Talladega College President Billy Hawkins, center, is surrounded by the media and students during a send off to Washington to march in the inaugural parade. Hawkins took a great deal of criticism for the band's participation. route,” Finney told the college president appeared on the Bill O’Reilly show New York Times. Much of that criticism on Fox TV, the money flooded in. The college was directed at Hawkins. “They’ve said that I received $670,000 in the have shamed the college by Go Fund Me account in a making this decision and mere 15 days. The contributions were have had folks to say I am a disgrace to my African- led by large donors. chipped in American race,” he said O’Reilly during a television inter- $25,000. Ophelia and Juan view before the inaugura- Roca, two Miami-based philanthropists, gave tion. With such a furor, $6,000. That was followed Hawkins considered by two anonymous donors pulling out, but decided to of $5,000 each, then scores of four figure donations. go after all. “This was never about More than 50 people gave politics and those who at least $1,000. The donations were were critical of this didn’t think about the students,” often accompanied by he said. “They deserve the comments reflecting the same right to participate in donor’s support of Trump this parade just like all the and O’Reilly. “Congratulations to the other parade participants.” The band set up a Go band, to O'Reilly and Fund Me account with the O'Reilly Factor, to the colgoal of $75,000. In the lege,” the Rocas wrote. beginning, there was a “I'm very proud of your slight trickle, but after the students.”

Ferrill said she wished her petition had moved the school not to participate and she still feels the school made a mistake. “For me, it transcends the money,” she said Tuesday as she quoted a passage from the Bible, “For what will it profit a man if he gains the whole world, but loses his soul?’” For the band and the school, the influx of cash has been a godsend. One third of the school’s 800 students participates in the band, officials said, and most of those students as well as at least half of the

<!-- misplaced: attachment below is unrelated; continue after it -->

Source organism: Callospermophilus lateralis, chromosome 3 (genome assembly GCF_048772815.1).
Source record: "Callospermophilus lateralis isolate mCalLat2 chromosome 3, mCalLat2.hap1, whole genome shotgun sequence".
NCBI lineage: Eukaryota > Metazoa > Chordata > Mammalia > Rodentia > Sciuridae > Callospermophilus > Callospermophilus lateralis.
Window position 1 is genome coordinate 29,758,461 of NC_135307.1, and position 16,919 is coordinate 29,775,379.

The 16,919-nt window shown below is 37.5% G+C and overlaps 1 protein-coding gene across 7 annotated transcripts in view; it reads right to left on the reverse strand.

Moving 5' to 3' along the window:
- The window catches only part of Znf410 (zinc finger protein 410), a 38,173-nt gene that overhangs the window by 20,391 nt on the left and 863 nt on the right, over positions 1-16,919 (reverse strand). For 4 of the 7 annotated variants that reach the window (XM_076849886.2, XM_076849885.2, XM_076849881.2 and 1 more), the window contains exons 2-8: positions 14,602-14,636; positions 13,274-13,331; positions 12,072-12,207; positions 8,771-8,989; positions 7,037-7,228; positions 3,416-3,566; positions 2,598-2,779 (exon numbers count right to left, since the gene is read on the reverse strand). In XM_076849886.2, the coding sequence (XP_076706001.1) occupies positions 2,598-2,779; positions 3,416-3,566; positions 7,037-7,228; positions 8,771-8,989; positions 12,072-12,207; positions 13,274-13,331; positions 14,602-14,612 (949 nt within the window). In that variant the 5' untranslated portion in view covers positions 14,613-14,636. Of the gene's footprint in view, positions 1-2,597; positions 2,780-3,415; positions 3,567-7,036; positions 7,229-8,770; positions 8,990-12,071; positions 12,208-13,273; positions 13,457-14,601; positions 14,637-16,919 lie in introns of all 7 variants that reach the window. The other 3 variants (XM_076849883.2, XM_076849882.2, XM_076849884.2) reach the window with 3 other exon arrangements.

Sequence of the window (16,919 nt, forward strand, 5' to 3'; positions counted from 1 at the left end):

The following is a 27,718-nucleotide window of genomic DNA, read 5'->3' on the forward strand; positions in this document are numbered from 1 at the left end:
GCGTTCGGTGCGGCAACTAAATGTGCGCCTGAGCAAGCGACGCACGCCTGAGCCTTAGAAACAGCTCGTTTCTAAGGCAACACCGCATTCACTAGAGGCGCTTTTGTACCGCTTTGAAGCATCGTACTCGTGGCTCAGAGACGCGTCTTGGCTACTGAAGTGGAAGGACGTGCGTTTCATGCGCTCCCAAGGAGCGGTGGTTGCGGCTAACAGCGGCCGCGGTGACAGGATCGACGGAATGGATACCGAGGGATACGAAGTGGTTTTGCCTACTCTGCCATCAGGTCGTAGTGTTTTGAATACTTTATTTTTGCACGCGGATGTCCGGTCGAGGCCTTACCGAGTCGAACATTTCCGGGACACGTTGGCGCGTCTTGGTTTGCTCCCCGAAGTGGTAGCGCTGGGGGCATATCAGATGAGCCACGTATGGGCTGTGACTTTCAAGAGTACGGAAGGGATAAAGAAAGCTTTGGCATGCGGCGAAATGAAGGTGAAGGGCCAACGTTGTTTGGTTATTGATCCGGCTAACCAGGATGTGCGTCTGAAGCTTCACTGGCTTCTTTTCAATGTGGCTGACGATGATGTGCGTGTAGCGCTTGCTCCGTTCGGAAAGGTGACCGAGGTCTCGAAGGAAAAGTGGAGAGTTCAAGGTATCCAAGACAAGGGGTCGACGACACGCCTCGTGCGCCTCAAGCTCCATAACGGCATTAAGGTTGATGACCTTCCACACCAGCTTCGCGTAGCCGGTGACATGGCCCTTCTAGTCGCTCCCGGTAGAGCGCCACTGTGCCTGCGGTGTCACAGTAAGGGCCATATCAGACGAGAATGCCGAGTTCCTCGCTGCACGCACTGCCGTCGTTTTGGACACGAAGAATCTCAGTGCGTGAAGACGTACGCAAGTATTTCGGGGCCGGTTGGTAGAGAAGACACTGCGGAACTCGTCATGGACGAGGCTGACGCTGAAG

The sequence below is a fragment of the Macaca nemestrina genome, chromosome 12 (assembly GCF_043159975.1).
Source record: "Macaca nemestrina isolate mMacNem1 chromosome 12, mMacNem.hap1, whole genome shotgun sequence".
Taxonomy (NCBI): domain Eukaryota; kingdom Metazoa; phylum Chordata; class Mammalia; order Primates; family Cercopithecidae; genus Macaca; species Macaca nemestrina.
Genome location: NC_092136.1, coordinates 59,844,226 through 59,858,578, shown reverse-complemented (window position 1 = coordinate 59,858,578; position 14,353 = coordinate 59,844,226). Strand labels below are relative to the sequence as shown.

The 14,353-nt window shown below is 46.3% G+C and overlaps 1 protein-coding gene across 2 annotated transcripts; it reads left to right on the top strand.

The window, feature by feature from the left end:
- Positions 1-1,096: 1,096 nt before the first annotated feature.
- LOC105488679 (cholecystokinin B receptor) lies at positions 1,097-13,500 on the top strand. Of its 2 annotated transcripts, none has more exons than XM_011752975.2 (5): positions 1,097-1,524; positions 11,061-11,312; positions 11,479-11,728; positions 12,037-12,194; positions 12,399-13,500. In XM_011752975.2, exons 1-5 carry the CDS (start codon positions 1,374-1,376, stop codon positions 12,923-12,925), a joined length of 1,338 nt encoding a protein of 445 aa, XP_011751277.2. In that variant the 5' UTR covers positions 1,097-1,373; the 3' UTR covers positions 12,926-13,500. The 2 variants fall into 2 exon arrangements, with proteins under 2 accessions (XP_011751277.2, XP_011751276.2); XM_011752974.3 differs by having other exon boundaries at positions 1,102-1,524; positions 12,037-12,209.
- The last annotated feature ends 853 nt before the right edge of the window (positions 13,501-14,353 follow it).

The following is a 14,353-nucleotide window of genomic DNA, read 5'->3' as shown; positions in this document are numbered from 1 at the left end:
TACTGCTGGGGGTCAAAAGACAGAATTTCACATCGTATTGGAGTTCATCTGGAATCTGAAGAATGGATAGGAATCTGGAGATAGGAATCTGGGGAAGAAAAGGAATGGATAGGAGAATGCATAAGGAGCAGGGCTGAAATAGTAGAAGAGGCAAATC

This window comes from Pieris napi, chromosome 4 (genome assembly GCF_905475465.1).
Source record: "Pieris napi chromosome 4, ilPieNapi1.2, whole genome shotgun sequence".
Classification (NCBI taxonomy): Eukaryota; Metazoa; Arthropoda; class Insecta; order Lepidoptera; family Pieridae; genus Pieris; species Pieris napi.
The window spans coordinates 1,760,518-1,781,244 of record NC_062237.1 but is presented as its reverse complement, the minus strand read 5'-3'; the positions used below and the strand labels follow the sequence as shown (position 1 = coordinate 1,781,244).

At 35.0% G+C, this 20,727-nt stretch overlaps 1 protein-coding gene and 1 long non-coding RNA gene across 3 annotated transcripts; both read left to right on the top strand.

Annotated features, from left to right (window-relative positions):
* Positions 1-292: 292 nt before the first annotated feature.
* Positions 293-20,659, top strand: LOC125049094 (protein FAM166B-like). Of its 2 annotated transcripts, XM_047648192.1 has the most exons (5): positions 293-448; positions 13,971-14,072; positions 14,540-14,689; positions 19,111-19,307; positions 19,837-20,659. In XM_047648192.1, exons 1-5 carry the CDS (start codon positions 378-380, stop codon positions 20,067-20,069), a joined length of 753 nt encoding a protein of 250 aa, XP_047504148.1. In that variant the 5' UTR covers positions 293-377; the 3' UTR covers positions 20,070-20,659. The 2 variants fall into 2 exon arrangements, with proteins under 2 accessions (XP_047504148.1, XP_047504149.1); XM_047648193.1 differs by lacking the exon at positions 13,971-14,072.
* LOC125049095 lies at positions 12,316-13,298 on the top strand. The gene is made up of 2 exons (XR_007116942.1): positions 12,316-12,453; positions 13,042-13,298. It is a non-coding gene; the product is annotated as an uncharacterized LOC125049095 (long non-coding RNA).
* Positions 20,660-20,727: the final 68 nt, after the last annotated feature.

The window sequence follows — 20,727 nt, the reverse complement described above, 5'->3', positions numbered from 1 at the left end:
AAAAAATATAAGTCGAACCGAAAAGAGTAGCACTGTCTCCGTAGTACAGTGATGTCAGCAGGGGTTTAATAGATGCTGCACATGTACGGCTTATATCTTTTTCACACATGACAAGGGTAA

students on are some form of federal loans. “Financial aid is a challenge to pay for, especially for students at historically black colleges,” Hawkins said. “Now we will be able to provide additional scholarships.” He said he hopes to build on the school’s success, with alumni and others. “I would like to see a new established donor base and I would hope that those that gave would continue to support the band and Talladega College,” he said. “It was so, so positive.”

The Chronicle (USPS 067-910) was established by Ernest H. Pitt and Ndubisi Egemonye in 1974 and is published every Thursday by Winston-Salem Chronicle Publishing Co. Inc., 617 N. Liberty Street, Winston-Salem, N.C. 27101. Periodicals postage paid at Winston-Salem, N.C. Annual subscription price is $30.72. POSTMASTER: Send address changes to: The Chronicle, P.O. Box 1636 Winston-Salem, NC 27102-1636


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Submitted photo

Students from Carver High School made the trip to Washington, D.C., for the inauguration of the 45th president, Donald Trump.

Carver High students attend presidential inauguration

JAN 18 - FE B 7

Local students reflect on the installation of President Trump BY TEVIN STINSON THE CHRONICLE